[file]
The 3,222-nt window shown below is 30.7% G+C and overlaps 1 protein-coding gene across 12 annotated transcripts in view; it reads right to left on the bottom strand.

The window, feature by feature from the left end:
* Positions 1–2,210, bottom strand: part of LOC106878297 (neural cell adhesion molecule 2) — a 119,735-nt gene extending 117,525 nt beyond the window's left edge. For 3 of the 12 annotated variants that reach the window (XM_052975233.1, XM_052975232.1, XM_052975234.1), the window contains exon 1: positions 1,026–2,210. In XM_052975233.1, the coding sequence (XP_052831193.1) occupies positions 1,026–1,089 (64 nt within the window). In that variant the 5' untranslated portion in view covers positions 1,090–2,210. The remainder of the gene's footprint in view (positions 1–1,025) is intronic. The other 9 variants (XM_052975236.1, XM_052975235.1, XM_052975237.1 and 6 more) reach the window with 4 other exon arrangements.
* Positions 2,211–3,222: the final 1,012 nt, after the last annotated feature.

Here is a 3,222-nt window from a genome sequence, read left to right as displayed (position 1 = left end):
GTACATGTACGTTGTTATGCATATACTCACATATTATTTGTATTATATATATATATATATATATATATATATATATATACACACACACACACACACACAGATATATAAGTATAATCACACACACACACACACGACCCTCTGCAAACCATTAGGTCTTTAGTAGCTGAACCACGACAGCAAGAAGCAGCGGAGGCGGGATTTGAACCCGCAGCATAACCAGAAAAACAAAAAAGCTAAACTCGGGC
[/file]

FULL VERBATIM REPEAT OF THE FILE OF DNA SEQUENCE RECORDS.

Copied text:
The 3,222-nt window shown below is 30.7% G+C and overlaps 1 protein-coding gene across 12 annotated transcripts in view; it reads right to left on the bottom strand.

The window, feature by feature from the left end:
* Positions 1–2,210, bottom strand: part of LOC106878297 (neural cell adhesion molecule 2) — a 119,735-nt gene extending 117,525 nt beyond the window's left edge. For 3 of the 12 annotated variants that reach the window (XM_052975233.1, XM_052975232.1, XM_052975234.1), the window contains exon 1: positions 1,026–2,210. In XM_052975233.1, the coding sequence (XP_052831193.1) occupies positions 1,026–1,089 (64 nt within the window). In that variant the 5' untranslated portion in view covers positions 1,090–2,210. The remainder of the gene's footprint in view (positions 1–1,025) is intronic. The other 9 variants (XM_052975236.1, XM_052975235.1, XM_052975237.1 and 6 more) reach the window with 4 other exon arrangements.
* Positions 2,211–3,222: the final 1,012 nt, after the last annotated feature.

Here is a 3,222-nt window from a genome sequence, read left to right as displayed (position 1 = left end):
GTACATGTACGTTGTTATGCATATACTCACATATTATTTGTATTATATATATATATATATATATATATATATATATATACACACACACACACACACACAGATATATAAGTATAATCACACACACACACACACGACCCTCTGCAAACCATTAGGTCTTTAGTAGCTGAACCACGACAGCAAGAAGCAGCGGAGGCGGGATTTGAACCCGCAGCATAACCAGAAAAACAAAAAAGCTAAACTCGGGC